One of the most popular features created in Athens for the 2004 Olympics was the Grand Promenade, a pedestrian walkway created to beautify some of the traffic-choked streets much favored by tourists. Part of the city's Archaeological Unification Project, the promenade connects fabled ancient sites along a landscaped walkway paved with gneiss cobblestones from Naxos island and marble slabs from Tinos island. It stretches through several neighborhoods but is often accessed near the Acropolis since its pedestrian ribbon includes the roads around its southern end.
Start out at the Acropolis metro stop, surface and walk north, and then left, to find Dionyssiou Areopagitou, the famed road running below the hill. You'll soon pass the New Acropolis Museum on your left and the Theater of Dionysus and Odeon of Herodes Atticus on your right. You can begin your climb here up to the Beulé Gate entrance to the Acropolis but, instead, take the marble walkway up Filopappou Hill—its summit flaunts Cinerama views of the Acropolis. Head back down to Apostolou Pavlou to find some of the best café real estate in the world: pull up a seat and enjoy a meal with the Acropolis looming above you.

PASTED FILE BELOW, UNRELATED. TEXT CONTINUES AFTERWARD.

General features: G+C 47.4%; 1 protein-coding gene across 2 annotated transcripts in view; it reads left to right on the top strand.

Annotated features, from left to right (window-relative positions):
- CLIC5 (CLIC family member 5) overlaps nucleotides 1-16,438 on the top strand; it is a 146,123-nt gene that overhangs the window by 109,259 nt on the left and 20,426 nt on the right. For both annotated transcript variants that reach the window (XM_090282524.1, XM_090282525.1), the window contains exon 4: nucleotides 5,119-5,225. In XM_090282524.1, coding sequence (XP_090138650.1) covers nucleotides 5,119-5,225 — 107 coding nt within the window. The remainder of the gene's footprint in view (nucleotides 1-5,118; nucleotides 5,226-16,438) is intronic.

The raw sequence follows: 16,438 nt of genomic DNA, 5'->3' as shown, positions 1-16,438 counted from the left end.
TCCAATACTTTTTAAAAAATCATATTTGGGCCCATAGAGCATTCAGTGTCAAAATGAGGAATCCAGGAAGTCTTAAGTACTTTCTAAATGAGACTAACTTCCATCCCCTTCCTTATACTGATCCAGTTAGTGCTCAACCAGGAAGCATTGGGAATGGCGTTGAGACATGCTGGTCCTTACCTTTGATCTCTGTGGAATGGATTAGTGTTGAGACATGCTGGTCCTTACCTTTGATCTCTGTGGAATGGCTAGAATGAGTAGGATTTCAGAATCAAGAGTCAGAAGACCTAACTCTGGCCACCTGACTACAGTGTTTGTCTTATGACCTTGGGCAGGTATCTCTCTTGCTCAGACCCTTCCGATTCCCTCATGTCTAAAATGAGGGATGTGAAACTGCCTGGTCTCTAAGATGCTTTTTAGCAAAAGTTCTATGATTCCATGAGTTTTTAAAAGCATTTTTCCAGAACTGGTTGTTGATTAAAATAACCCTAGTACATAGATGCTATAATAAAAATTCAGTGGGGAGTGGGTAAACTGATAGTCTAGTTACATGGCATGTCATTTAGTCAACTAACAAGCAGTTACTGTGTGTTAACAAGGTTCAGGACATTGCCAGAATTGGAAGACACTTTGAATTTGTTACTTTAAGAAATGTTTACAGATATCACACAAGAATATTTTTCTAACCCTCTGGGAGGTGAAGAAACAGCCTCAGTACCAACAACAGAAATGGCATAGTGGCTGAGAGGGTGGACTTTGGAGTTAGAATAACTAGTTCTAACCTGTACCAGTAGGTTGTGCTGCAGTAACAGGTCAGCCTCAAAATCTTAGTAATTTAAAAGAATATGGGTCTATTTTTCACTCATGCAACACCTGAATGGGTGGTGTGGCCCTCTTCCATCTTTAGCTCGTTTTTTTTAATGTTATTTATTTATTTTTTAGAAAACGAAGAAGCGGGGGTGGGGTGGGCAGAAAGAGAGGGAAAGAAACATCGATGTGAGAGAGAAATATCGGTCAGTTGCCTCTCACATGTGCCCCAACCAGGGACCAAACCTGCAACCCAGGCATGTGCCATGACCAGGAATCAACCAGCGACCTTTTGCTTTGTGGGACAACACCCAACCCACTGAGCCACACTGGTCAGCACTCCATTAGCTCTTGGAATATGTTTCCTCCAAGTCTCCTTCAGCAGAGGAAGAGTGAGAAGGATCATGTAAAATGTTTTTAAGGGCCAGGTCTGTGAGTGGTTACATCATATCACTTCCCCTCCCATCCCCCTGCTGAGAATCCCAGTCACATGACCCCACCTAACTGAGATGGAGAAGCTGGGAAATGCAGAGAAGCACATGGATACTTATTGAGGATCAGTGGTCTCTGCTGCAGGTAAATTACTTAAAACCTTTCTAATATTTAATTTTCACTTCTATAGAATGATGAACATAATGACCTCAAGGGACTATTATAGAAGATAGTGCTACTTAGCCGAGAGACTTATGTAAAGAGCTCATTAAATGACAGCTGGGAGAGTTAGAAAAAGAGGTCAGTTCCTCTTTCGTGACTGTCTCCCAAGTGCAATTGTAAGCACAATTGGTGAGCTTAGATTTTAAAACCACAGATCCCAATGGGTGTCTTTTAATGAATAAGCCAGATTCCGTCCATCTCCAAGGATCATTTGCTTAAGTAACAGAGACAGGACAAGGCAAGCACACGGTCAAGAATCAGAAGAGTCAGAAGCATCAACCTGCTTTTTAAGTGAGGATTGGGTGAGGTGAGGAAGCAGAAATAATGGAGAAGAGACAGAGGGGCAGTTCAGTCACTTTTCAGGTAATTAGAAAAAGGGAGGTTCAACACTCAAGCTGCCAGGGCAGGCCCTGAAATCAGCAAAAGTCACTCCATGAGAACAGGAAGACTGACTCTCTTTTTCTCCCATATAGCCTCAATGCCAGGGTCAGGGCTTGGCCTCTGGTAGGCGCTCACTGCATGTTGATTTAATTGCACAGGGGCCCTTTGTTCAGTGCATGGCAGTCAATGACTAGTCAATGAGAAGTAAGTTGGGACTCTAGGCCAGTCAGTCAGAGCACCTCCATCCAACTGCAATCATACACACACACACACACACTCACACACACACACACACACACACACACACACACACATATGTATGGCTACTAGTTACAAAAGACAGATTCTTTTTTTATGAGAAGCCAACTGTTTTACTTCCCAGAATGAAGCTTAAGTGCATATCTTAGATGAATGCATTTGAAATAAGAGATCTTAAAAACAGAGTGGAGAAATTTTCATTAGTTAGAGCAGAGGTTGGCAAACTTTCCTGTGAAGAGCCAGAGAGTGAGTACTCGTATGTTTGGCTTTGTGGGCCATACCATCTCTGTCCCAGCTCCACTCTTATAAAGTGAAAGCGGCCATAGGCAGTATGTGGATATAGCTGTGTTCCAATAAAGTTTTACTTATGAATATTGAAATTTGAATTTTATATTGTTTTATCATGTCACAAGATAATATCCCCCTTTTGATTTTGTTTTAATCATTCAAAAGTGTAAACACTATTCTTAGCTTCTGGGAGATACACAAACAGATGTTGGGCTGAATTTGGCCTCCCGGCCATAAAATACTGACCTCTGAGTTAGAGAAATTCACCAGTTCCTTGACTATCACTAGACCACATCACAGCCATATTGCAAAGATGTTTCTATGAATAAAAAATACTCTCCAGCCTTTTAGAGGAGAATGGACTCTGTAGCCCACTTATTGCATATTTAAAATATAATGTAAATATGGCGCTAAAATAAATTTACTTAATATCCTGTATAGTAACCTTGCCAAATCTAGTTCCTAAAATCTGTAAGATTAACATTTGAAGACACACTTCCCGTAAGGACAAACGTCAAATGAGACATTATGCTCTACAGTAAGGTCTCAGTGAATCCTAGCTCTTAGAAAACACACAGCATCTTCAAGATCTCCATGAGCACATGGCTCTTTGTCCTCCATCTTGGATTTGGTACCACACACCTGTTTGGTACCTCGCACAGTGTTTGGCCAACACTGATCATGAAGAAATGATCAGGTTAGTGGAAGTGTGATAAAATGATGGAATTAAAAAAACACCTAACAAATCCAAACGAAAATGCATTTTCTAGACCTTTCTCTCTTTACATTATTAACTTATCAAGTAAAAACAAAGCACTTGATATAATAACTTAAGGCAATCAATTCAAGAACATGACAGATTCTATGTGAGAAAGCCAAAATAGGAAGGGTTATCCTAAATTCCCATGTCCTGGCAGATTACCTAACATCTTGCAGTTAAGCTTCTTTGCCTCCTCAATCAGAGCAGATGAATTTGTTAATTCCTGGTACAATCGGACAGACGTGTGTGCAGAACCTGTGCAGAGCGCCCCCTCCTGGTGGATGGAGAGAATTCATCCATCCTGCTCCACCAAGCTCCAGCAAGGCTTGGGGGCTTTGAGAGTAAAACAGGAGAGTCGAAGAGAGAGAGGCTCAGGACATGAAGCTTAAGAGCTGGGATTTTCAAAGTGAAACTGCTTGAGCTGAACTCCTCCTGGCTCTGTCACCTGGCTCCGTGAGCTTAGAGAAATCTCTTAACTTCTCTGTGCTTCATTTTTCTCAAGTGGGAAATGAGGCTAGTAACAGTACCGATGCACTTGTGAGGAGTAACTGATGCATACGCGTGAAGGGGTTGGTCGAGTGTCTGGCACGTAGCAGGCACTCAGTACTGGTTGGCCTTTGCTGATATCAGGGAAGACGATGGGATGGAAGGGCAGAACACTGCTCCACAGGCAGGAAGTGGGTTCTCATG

Further up the road is the Thission metro station, the Agion Asomaton Square, and Melidoni Street, which heads to the great ancient cemetery of Kerameikos. Here, Ermou Street connects with Piraeus Street, which leads to Technopolis and the Gazi district, Athens at its 21st-century hipster best.
The Grand Promenade provides easy pedestrian access to other major ancient sites, from the Temple of Hephaestus to the Ancient Agora. It also hurtles you through the centuries by depositing you in the buzzing neighborhoods of Makriyanni, Monastiraki, Thission, and Gazi with their brimming tavernas.
Speaking of which, keep the following restaurants and cafés in mind if you want to enjoy food-with-a-view, and not just any old view, but the Acropolis itself: Dionysos Zonars (built almost inside the archaeological site); Filistron mezedopoleio-restaurant (especially the rooftop on summer nights); Strofi restaurant (perfect for a summer post-performance dinner at the ancient Odeon of Herodes Atticus); Kuzina (for a wonderful view from its rooftop); and Orizontes (seen from another angle, this one from Lycabettus Hill). Last but not least, the café and restaurant of the New Acropolis Museum, with its huge glass windows and extensive verandas, is a definite must for spectacular photo ops of the ancient landmark.
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